Mike Stanton won’t even be eligible for arbitration until after the 2013 season, but the Marlins are already planning for their future.
According to Joe Capozzi of the Palm Beach Post, the Marlins are holding “preliminary internal talks” about a long-term contract for the young slugger. However, the team hasn’t come up with anything specific in terms of dollars and years and probably won’t make an offer until next year when they move into their new stadium.
Stanton, 21, enters play Friday with a .259/.330/.528 batting line to go along with 25 homers, 67 RBI and an .858 OPS over 427 plate appearances this season. He has 47 home runs over his first 205 major league games. Only Curtis Granderson, Albert Pujols, Mark Teixeira and Jose Bautista have more home runs since Stanton made his major league debut on June 8 of last year.
One comparable mentioned by Capozzi is Brewers’ outfielder Ryan Braun, who signed an eight-year, $45 million contract during his second major league season in 2008. Of course, the Marlins signed shortstop Hanley Ramirez to a six-year, $70 million extension during his third major league season in 2008.
Athletics southpaw Sean Manaea delivered his first career no-hitter against the Red Sox in a decisive 3-0 victory on Saturday night. Any thought of a perfect game was banished in the first at-bat, when Mookie Betts drew a leadoff six-pitch walk to open the first inning. From there, Manaea was nearly flawless, holding the Sox to four total baserunners and striking out 10 of 30 batters faced — a career record.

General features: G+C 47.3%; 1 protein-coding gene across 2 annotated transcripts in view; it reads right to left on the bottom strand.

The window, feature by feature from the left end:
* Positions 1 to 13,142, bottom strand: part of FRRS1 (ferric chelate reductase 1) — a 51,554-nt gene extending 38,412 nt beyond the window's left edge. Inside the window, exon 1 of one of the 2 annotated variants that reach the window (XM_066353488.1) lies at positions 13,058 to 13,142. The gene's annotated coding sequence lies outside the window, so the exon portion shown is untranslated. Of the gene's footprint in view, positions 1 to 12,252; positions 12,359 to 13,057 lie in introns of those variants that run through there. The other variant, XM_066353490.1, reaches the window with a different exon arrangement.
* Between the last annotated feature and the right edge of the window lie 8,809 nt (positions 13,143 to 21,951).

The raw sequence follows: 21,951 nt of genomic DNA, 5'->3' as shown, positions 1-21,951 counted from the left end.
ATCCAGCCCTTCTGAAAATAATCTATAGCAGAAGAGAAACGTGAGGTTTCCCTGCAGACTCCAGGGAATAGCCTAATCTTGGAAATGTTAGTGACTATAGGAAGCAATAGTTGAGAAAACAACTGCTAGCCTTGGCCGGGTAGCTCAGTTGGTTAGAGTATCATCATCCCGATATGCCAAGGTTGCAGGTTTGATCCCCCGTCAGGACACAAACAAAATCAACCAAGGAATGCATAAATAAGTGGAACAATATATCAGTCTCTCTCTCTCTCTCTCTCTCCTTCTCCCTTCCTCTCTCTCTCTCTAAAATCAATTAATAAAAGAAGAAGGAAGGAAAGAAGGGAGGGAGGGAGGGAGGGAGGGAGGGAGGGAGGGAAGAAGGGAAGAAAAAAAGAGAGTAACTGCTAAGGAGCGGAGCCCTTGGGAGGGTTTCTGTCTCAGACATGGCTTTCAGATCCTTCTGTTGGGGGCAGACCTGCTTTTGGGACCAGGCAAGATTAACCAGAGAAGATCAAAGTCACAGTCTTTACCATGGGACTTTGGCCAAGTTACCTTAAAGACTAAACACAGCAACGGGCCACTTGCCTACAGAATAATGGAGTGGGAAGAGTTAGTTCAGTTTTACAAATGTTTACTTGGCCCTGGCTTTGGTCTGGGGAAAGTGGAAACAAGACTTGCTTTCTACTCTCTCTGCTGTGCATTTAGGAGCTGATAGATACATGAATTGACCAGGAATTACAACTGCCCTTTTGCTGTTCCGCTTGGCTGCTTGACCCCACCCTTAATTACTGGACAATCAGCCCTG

Manaea was gifted a three-run lead thanks to RBI doubles from Jed Lowrie and Stephen Piscotty and Marcus Semien‘s solo shot off of Chris Sale in the fifth inning. While the Red Sox managed to draw two walks off of Manaea, they didn’t come anywhere close to plating a run. Andrew Benintendi tried to break up the no-no in the sixth inning with an infield hit down the first base line, but strayed out of bounds and later saw his hit reversed on a call of batter interference.
Entering the ninth inning, the 26-year-old lefty was sitting at just 95 pitches through eight frames of no-hit ball. He quickly deposed Blake Swihart and Mookie Betts with a groundout and fly out, then walked Benintendi on seven pitches. Any threat the Red Sox might have posed was soon eliminated, however, as Hanley Ramirez ground into a force out to complete the no-hitter.
Manaea is the first A’s pitcher to toss a no-no since Dallas Braden’s perfect game against the Rays eight years ago. The last time the Red Sox were on the losing end of a no-hitter was also against an AL West rival, when the Mariners’ Chris Bosio clinched a 2-0 no-no on April 22, 1993. Manaea’s feat is even more outstanding given how dominant the Red Sox have looked this season: prior to Saturday’s defeat, they boasted a 17-2 record and had yet to be shut out during the regular season.